Online Gaming Could Help Offset Post-COVID-19 Economic Downturn

Online Gaming Could Help Offset Post-COVID-19 Economic Downturn
© USA Today

In the wake of the coronavirus pandemic, the U.S. gaming industry has the opportunity to adapt and pivot sharply toward online casino gaming. Such a shift could help stabilize state economies amid this world health crisis.

“If you are a licensed, land-based operator, now's the perfect time to be rethinking your policies,” Jason Ader, managing partner at SpringOwl Asset Management and former board member at Las Vegas Sands, told

As in-person gaming at brick-and-mortar casinos slows amid social distancing, states with legal online gaming can recover. Online gambling is legal in New Jersey, Pennsylvania and Delaware. Online poker is legal in those states plus Nevada. West Virginia and Michigan have legalized online casinos with target launch dates of later this year.

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With revenue being lost daily, state legislatures should consider making online gaming a priority. Macau, the world's most popular gambling destination, provides a cautionary tale.

Casinos in the Chinese betting hub shut down for 15 days after the coronavirus outbreak at a cost of $100 million per day.

Online gambling is illegal in China, and the shutdown and extreme loss of revenue has leaders thinking that it’s time to add online gaming there. Ader said on CNBC’s “Squawk Box” that the coronavirus in China has pushed people to illegal online gaming — spending money in off-shore books and not in in the casinos where the tax revenue benefits the country.

“Daily online gambling is up 90% (in China) compared to last year,” Ader said. “That’s an unbelievable number, and it raises the issue of should land-based operators be converging around the world with online operators. That’s really the growing trend.

“Land-based operators are not getting any business,” he added. “I think it’s a wake-up call, not just in Asia but in the U.S.”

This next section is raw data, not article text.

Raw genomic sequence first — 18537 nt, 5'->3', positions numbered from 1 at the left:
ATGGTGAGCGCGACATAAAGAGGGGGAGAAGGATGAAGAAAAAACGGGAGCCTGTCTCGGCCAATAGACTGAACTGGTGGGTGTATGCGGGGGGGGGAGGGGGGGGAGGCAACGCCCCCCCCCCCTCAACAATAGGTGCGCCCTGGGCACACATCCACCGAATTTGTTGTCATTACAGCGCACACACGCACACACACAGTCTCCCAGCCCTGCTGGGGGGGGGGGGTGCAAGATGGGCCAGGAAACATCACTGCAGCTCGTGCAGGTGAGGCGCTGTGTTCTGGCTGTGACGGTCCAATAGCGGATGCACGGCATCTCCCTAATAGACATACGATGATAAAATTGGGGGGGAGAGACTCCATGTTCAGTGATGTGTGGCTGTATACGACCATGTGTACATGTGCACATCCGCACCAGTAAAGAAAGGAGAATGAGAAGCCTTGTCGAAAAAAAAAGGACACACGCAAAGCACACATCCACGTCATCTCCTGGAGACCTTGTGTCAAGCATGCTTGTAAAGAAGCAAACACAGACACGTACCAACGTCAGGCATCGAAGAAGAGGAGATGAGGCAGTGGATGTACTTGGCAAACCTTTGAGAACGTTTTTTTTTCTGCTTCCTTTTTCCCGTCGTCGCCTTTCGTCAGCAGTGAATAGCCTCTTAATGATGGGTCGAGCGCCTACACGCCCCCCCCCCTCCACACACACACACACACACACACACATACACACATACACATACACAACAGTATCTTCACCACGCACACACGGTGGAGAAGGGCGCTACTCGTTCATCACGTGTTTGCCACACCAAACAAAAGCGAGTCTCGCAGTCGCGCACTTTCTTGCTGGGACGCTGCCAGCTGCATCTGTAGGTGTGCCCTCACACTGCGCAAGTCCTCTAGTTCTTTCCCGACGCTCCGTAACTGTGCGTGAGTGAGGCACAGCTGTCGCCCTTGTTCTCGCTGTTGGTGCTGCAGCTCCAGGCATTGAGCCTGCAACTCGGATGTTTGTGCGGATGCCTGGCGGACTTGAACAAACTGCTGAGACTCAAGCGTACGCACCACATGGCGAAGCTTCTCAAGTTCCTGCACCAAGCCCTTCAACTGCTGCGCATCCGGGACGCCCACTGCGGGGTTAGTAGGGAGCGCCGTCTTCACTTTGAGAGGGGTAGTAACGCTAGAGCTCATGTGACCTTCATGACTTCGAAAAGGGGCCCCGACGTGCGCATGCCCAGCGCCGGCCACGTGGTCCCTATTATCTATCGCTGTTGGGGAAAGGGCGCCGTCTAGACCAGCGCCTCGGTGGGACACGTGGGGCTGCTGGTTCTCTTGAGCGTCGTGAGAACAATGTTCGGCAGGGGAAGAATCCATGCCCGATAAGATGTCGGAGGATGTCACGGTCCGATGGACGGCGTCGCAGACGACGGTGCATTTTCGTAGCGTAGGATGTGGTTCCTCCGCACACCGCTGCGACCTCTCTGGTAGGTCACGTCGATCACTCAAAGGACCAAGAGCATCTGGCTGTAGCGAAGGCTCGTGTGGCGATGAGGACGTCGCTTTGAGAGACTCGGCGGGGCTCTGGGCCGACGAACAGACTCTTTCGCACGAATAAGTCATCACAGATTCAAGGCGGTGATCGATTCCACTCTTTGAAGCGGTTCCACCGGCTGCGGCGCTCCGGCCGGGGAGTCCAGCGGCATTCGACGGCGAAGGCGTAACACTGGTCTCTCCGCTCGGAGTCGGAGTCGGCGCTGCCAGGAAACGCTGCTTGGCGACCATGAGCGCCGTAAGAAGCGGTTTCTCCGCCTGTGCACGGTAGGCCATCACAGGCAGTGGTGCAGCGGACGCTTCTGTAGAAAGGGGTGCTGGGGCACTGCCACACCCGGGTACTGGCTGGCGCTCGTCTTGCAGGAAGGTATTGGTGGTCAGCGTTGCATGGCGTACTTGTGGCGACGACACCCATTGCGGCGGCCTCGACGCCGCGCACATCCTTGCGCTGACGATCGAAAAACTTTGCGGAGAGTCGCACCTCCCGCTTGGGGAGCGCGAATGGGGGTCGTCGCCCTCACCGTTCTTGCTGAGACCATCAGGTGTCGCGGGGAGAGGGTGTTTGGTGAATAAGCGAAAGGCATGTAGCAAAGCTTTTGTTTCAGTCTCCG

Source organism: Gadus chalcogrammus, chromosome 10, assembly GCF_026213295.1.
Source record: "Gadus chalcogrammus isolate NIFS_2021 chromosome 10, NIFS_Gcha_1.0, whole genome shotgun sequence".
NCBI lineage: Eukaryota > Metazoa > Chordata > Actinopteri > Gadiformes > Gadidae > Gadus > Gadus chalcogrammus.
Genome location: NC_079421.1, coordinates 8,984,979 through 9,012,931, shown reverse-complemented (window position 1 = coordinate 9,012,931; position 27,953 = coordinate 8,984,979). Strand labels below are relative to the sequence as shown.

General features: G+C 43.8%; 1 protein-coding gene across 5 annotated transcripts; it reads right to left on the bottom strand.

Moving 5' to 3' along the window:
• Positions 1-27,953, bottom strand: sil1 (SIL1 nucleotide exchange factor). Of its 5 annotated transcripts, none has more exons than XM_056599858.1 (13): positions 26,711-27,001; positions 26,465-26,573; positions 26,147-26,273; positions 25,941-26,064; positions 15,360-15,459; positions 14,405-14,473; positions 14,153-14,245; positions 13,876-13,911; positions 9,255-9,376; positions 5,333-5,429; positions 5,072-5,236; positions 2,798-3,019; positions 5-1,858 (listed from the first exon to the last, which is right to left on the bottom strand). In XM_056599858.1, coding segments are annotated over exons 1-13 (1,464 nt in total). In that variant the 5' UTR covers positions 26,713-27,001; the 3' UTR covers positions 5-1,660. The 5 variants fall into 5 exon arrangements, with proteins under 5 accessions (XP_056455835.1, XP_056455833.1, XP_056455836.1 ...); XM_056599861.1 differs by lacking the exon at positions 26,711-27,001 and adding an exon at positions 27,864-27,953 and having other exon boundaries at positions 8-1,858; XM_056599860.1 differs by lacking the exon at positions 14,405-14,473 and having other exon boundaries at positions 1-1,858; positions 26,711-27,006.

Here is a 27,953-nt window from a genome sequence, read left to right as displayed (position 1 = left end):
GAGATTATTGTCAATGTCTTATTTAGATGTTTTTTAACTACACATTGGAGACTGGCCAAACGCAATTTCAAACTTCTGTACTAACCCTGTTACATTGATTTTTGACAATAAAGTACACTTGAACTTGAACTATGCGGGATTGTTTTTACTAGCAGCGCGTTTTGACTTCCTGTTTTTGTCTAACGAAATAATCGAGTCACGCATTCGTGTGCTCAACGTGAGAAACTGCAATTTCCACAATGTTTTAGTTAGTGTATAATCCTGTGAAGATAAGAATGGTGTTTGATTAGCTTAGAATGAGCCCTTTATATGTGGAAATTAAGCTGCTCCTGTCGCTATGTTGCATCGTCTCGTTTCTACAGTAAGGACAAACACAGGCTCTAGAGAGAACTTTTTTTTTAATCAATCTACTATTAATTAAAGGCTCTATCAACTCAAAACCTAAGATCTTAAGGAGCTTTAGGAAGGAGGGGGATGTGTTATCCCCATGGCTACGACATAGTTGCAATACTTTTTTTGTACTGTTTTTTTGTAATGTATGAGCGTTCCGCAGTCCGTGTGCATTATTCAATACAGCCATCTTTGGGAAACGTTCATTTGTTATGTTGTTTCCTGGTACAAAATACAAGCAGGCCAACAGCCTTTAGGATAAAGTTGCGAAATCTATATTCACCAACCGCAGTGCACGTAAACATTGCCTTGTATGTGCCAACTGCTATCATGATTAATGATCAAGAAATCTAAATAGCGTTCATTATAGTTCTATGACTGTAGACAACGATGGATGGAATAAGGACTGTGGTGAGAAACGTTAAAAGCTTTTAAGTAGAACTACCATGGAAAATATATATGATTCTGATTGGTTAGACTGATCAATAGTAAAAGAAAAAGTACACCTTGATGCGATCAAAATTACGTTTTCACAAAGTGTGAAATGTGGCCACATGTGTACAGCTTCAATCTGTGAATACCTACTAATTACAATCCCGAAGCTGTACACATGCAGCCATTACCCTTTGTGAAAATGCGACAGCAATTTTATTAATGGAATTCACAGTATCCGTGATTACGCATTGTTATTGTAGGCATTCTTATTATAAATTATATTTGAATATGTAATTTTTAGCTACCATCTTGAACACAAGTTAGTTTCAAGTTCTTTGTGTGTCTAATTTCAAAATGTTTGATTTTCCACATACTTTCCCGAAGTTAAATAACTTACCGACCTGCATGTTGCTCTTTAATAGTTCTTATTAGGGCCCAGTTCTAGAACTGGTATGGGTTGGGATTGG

With more states looking for ways to fund health, education, transportation and environment initiatives, the coronavirus pandemic could prompt jurisdictions to take a closer look at the potential tax revenue generated by online gaming. Florida lawmakers have already considered it.

Land-based US Casinos Suffering

Coronavirus, also known as COVID-19, has had a profound effect on the gaming industry in North America.

Sports betting has been shut down because the NBA, NHL and MLB has postponed play for at least a month and March Madness was canceled altogether.

Gamblers aren’t betting or playing in land-based casinos. People are skittish about going into busy public spaces as they try to avoid human contact. Casinos are especially privy to such a thing, whether it be at buffets, slot machines or tables, with chips and cards passing multiple hands. Brick-and-mortar casinos are facing the real possibility that customers will stop coming until the pandemic has subsided.

Valley Forge Casino outside of Philadelphia announced Friday that it has closed for at least two weeks. Rivers Casino Philadelphia announced late Friday that beginning Sunday at midnight it would close for 14 days.

Also late Friday, four casinos and seven racinos in Ohio were beginning to shut down because the state mandated that the total number of people in buildings had to be kept under 100.

Other states and casinos are sure to follow in closing brick-and-mortar casinos. Last week in Oregon, the Wildhorse Resort & Casino closed when an employee tested positive for the virus. It re-opened by the end of the week. That might have just been the beginning of shutdowns for land-based casinos.

Will America Respond?

Online gambling is highly popular in Europe. In the U.S., states with legal online options will surely see a boost in revenue as more and more people stay home. Those living in states without it may instead search for illegal, off-shore options.

There is no doubt online gaming has been a boon for New Jersey. The state recorded $494.81 million in total sports betting handle for February, up 54.5% compared to the total handle reported for the same month last year. New Jersey's total online sports betting handle for February was $436.49 million, or 68% higher than the $258.8 million online handle in 2019. Mobile betting represented 88.2% of the total sports betting market in New Jersey during February.

With a 15 percent tax on online gambling revenue in New Jersey, that’s quite the windfall. Eventually, other states that have been slow to come around to it will.

Now seems to be a good time for brick-and-mortar casino companies to get behind it, too. And several already have. In New Jersey that includes MGM, Caesars Entertainment, Hard Rock and Golden Nugget, the latter of which owns more than one-third of the online market in the state.